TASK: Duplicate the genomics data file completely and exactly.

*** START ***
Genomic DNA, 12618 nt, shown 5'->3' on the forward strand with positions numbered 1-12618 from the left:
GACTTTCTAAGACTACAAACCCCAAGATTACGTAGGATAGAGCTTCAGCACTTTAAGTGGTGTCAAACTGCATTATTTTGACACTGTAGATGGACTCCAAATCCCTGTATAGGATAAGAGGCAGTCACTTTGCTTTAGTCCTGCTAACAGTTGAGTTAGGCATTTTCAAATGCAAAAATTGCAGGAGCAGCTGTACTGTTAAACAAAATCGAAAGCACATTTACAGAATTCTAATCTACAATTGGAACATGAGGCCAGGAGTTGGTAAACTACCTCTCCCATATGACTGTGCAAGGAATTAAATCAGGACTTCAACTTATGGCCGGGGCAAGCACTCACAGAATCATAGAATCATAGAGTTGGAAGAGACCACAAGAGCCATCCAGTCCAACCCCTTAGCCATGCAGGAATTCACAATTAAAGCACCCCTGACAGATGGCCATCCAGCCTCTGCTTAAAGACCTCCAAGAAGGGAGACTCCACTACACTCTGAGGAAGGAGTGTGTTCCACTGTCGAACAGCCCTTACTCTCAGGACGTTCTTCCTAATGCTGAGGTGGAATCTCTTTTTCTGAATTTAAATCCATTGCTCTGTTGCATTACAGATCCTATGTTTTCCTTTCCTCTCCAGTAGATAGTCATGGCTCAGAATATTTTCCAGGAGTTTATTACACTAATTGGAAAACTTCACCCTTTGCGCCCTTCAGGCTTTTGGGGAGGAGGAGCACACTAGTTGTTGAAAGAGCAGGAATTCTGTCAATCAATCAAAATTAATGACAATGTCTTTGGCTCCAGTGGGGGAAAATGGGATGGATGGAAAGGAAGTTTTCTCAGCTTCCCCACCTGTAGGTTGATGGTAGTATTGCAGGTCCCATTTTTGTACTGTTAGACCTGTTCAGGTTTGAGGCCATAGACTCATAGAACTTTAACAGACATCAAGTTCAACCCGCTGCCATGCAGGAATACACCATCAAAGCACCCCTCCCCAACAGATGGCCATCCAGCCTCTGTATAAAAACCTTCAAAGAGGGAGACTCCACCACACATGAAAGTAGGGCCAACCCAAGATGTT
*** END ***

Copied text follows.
Genomic DNA, 12618 nt, shown 5'->3' on the forward strand with positions numbered 1-12618 from the left:
GACTTTCTAAGACTACAAACCCCAAGATTACGTAGGATAGAGCTTCAGCACTTTAAGTGGTGTCAAACTGCATTATTTTGACACTGTAGATGGACTCCAAATCCCTGTATAGGATAAGAGGCAGTCACTTTGCTTTAGTCCTGCTAACAGTTGAGTTAGGCATTTTCAAATGCAAAAATTGCAGGAGCAGCTGTACTGTTAAACAAAATCGAAAGCACATTTACAGAATTCTAATCTACAATTGGAACATGAGGCCAGGAGTTGGTAAACTACCTCTCCCATATGACTGTGCAAGGAATTAAATCAGGACTTCAACTTATGGCCGGGGCAAGCACTCACAGAATCATAGAATCATAGAGTTGGAAGAGACCACAAGAGCCATCCAGTCCAACCCCTTAGCCATGCAGGAATTCACAATTAAAGCACCCCTGACAGATGGCCATCCAGCCTCTGCTTAAAGACCTCCAAGAAGGGAGACTCCACTACACTCTGAGGAAGGAGTGTGTTCCACTGTCGAACAGCCCTTACTCTCAGGACGTTCTTCCTAATGCTGAGGTGGAATCTCTTTTTCTGAATTTAAATCCATTGCTCTGTTGCATTACAGATCCTATGTTTTCCTTTCCTCTCCAGTAGATAGTCATGGCTCAGAATATTTTCCAGGAGTTTATTACACTAATTGGAAAACTTCACCCTTTGCGCCCTTCAGGCTTTTGGGGAGGAGGAGCACACTAGTTGTTGAAAGAGCAGGAATTCTGTCAATCAATCAAAATTAATGACAATGTCTTTGGCTCCAGTGGGGGAAAATGGGATGGATGGAAAGGAAGTTTTCTCAGCTTCCCCACCTGTAGGTTGATGGTAGTATTGCAGGTCCCATTTTTGTACTGTTAGACCTGTTCAGGTTTGAGGCCATAGACTCATAGAACTTTAACAGACATCAAGTTCAACCCGCTGCCATGCAGGAATACACCATCAAAGCACCCCTCCCCAACAGATGGCCATCCAGCCTCTGTATAAAAACCTTCAAAGAGGGAGACTCCACCACACATGAAAGTAGGGCCAACCCAAGATGTT